Canyon, TX - West Texas A&M engineering students are making a difference with the help of a 3D printer.
In the fall, four WT engineering students designed and constructed a mechanical-hand prosthetic with some fishing line, a bungee cord and a 3D printer.
Engineering professor Emily Hunt challenged her students to create the prosthetic for children with hand differences. "The idea for this was already out there," said Hunt. "Some researchers in South Africa had come up with the idea that you could take this motion and create a hand that would open and close. So the students' task was really a redesign about how we can take the idea of what's already out there and make it work for different kids with different hands and really generalize it so it can be adapted."
The project was especially important to Hunt because the students used her 10-year-old daughter Aly as a model. Aly was born with a hand difference.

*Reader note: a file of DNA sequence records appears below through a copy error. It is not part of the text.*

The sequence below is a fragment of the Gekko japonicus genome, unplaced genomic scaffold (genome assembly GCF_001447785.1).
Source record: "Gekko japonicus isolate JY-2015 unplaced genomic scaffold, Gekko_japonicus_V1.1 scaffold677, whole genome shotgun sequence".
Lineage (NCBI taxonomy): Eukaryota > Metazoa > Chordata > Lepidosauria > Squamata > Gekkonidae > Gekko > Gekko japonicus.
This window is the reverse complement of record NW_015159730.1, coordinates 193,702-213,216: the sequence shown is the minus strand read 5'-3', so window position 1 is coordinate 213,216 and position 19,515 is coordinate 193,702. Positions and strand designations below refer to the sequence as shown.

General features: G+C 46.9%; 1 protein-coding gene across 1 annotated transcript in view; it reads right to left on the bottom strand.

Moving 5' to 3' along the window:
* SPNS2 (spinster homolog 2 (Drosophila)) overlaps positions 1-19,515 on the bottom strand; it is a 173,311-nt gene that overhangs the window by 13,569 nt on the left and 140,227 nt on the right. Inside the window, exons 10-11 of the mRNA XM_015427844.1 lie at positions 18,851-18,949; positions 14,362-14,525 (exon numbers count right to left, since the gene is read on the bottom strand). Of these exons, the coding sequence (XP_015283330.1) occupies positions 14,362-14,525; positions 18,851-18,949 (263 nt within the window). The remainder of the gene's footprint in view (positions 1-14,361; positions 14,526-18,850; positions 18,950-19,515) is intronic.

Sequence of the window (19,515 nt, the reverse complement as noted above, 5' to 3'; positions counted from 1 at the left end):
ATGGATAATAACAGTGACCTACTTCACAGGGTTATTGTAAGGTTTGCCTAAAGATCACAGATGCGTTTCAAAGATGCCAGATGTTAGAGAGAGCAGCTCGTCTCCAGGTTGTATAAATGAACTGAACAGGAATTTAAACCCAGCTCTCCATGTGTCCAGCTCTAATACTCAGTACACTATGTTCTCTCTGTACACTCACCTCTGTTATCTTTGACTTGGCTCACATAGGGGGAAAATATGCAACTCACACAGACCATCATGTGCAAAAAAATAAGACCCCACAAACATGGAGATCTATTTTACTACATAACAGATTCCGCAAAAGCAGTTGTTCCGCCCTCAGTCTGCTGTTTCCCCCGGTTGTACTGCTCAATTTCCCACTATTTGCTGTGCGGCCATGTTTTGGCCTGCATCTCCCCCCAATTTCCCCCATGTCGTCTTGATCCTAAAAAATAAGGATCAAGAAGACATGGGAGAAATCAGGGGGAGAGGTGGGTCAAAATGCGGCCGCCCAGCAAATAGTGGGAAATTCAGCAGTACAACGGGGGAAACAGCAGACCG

"It was really humbling because we got to tie engineering in with a human-centered project," said WT engineering graduate Alex Parra. "It's something that we never really do."
Aly has had helper-hands in the past, but none allowed her to open and close her fist like the one engineered at WT.
The engineering students are working with doctors at the Texas Scottish Rite Hospital for Children in Dallas, which specializes in hand differences. Their goal is to make the hand easily accessible to children who need it. Using the 3D printer makes the finished product very affordable to mass-produce, so the hospital can purchase the mechanical hand for just 15 dollars.
Madison Alewel - NewsChannel 10